1939 Cat Witnesses the Inhumanity of Humans - Humans Never Change Do They
|Please allow me to introduce myself. I am a black and white cat, and my name is Othello. I originally lived with a family named Goldberg a ways outside of a city called Krakow, in Poland. My life was a normal cat life, lived mostly indoors. I had a big house, with many stairs and places to explore. There was always plenty of love, laughter and food.
That all changed in September of 1939.
That was the month when strange humans came stomping into our town.
Sometimes the people called them Germans, and sometimes Nazis. Sometimes, they would whisper that they were monsters. Whoever they were, they changed things in my world. I had to adjust, and so I did.
To me, all the people looked alike, but they did not act alike.
My first family - the Goldberg family - was kind to me and loved me. But, as a cat, I know how to survive with or without humans. It is called instinct, and it saved me. I can suck up to who I have to suck up to in order to live to see another day, just like some humans do. Heck, didn't the whole country of Germany do that?
So, my big life change happened when I was eight years into my well adjusted existence. I was loved and pampered, and could hunt up a mouse when it suited me. After 1939, I did not have a choice in the matter, nor did the mice. It became survival of the fittest in my world.
I began to notice the changes when my family first started to wear blue stars on their sleeves. They all stayed indoors more than usual, which seemed good, at first. More attention for me is something I'll never grow tired of in this lifetime.
One day they weren't there anymore. All too soon, some mean people moved into my house. I decided to make myself scarce and go to the library. That was how the library came to be my second home. The lady who worked at the library had been a friend of my family and she always had a soft spot for old Othello. Sometimes, she would affectionately call me "Shakespeare". I didn't mind that as long as she fed me. She fed me and stroked my fur sometimes, when my timing was good, but she could not take me home. She kept telling me this every time I would meow at her plaintively. Something about a German landlord not allowing it, she said.
Our town was adjacent to an important chemical company called IG Farben, and there was always smoke pushing out from the big towers.
Besides my living situation, something else changed in 1939 near the IG Farben factory. The sky was its usual yellowish brown. The sun peeked through all the smoke and haze, just like always on a bright day. At least the snow had melted. I'll give it that.
The trains started to come more often - I would hear them in the distance. Sometimes, I could swear I could hear a sort of wail coming from the buildings next to the factory.
My curiosity aroused, I started to wander farther and farther from the library and it was there that I saw the workers. I never did find my family, but I found people who were kind to me. They looked as if they were starving, but many of the workers would share a bite when they had it. I am never one to refuse offered food, no matter where it comes from. I guess you could say I'm a-political in that sense. Some of the invaders were nice to me when they were not nice to their own human kind. I have no idea why, but that's humans for you. The strangest thing was that like my family, the workers would disappear only to be replaced by new workers. This happened all the time.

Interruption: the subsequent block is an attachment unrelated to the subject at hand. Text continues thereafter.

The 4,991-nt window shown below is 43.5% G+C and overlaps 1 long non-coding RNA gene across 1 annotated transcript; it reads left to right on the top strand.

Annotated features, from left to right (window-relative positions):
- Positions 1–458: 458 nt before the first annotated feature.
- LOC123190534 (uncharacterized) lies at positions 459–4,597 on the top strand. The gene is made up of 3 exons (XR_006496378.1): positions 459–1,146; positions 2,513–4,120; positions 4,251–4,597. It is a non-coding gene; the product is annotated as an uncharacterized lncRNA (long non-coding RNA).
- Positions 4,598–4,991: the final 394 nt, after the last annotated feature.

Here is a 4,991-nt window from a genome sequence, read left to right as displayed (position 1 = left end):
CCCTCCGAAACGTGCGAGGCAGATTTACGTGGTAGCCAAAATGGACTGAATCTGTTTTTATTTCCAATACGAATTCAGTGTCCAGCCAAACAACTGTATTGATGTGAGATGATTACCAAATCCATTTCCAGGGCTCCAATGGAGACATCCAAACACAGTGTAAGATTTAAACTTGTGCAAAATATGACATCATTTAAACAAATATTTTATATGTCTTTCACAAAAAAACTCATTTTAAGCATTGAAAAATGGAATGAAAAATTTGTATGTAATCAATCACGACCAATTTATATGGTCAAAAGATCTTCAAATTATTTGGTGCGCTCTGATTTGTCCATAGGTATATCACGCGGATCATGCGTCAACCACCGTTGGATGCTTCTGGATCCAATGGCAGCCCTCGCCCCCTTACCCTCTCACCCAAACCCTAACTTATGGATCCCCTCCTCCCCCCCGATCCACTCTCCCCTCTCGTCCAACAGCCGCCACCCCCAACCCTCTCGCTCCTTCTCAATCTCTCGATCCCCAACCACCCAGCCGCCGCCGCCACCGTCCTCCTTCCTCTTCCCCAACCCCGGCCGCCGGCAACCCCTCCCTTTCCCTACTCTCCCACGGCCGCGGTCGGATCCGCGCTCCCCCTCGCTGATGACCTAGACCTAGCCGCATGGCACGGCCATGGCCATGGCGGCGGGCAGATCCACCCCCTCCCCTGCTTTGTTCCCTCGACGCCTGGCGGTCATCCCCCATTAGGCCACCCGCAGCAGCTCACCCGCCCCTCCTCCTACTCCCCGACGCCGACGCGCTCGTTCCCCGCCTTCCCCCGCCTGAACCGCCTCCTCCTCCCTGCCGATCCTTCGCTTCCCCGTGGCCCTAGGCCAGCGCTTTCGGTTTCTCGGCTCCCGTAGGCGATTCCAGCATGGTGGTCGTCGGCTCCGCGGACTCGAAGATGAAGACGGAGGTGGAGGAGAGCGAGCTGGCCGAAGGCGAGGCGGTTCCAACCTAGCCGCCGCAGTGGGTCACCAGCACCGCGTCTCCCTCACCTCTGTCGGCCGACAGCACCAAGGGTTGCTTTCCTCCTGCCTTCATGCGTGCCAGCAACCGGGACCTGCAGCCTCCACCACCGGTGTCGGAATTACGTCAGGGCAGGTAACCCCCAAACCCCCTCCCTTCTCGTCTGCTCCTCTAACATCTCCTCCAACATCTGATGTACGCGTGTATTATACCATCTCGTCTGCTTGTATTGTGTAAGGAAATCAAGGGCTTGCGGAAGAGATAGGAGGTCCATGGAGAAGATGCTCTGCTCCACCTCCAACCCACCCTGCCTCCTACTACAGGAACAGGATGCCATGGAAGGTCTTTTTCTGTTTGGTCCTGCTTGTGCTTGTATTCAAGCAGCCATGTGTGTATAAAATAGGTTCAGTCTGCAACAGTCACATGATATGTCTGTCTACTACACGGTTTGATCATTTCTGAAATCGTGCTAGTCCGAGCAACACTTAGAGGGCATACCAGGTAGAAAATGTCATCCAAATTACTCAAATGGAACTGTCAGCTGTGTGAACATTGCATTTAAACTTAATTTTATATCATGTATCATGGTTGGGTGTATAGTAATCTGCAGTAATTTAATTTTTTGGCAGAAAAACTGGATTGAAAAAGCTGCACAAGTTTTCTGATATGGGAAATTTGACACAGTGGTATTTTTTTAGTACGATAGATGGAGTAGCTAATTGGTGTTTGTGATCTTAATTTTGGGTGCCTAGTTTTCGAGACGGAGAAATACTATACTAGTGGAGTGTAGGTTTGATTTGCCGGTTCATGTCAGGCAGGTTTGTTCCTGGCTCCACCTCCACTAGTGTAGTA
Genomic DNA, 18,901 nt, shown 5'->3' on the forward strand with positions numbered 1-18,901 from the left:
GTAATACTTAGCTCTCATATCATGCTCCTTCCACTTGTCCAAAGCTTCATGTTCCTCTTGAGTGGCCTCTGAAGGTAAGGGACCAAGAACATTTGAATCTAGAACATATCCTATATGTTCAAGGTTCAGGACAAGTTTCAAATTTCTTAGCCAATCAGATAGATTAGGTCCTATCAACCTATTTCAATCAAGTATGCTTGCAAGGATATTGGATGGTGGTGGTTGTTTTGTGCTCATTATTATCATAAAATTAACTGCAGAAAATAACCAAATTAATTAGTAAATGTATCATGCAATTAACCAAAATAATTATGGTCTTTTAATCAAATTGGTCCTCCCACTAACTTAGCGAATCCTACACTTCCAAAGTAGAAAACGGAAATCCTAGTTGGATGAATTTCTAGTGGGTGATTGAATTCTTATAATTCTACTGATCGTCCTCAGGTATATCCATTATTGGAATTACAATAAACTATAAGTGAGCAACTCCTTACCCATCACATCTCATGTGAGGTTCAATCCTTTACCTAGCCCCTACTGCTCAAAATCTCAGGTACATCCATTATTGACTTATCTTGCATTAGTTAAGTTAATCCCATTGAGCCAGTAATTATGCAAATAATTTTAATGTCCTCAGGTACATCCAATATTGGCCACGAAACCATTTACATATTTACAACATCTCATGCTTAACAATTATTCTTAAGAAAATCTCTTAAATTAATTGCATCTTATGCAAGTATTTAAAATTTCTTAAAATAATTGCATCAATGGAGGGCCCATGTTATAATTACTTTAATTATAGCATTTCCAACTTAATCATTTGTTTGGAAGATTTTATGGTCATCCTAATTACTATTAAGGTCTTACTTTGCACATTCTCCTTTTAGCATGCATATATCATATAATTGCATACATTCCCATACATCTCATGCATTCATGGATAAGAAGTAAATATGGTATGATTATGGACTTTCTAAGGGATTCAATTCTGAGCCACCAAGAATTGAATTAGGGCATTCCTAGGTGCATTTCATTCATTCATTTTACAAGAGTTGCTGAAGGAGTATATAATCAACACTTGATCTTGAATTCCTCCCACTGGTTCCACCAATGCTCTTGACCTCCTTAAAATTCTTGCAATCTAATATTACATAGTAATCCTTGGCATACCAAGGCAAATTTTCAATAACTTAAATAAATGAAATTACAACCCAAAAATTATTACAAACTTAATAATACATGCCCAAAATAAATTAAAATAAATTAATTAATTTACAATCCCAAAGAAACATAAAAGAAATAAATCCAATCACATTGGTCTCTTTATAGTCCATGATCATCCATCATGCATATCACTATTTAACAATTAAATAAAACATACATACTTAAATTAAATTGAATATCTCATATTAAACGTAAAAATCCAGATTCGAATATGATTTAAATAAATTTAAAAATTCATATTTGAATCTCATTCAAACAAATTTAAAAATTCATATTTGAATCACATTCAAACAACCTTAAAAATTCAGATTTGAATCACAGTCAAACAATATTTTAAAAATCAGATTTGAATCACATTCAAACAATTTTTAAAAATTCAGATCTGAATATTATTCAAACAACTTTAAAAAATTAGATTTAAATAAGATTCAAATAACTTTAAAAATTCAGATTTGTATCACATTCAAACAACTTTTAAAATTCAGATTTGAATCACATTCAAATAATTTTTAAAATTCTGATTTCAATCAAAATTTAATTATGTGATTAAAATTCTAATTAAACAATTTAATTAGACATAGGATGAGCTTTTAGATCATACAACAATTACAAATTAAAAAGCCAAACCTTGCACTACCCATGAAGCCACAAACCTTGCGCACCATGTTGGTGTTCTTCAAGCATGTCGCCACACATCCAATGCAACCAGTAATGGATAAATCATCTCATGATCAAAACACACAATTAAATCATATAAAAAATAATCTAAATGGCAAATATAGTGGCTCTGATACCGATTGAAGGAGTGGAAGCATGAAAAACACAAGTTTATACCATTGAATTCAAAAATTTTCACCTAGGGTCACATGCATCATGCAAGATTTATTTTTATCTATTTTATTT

Things at the factory close by seemed to be churning along. They made some sort of fertilizer and medicine there and used chemicals that smelled like old shoes. There was whispered talk of Nobel prizes for discoveries and things about putting people in ovens and gassing that I didn't comprehend. I didn't understand and the people did not want to understand. Why on earth would anyone put another living being in an oven? Nothing made sense after 1939.
Something was definitely different in the air.
I heard the invaders trying to explain, but it never rang true or made sense. They seemed like accomplished liars, even though some of them had a soft spot for us felines. I'm smart when it comes to minding my own business. See no evil and know no evil. That's my motto. It seemed to get a whole lot of humans through a rough time, so why shouldn't it work for a cat?
What could one person, or one cat, do against the whole throng of stomping invaders? I was looking at one of the biggest and most successful companies in the world. IG Farben could do whatever they wanted as long as they produced for our occupying friends. They developed the famous "Bayer Aspirin," didn't they? I'm not sure that was before or after, but they did some great things.
Money buys a lot of things besides cat food. Money bought the invaders time to do what they wanted to people like my family, and to the other "workers".
The air eventually got thicker and thicker with a sort of ash like substance. Even though I was close to the ground, it was getting harder and harder to breathe as the years marched on.
Now, that I am almost fourteen years old, it will be hard to move, but the Library lady is taking me to a nice place. She says it's called, "Nuremberg" and we will see some good things done there in 1946. Maybe, we will see what justice looks like, or so she says.
I hope it is better than what justice looked like in my town.
The air isn't so good here next to Auschwitz, anymore.
*note* This story was inspired by a picture of factory smokestacks. At least, that's what it looked like to me.
This is my best work so far.
This story is based on historical events from a feline point of view.
On January 19, 2016, I learned that this story was nominated for several awards. That is such an honor - I thank whoever was so kind.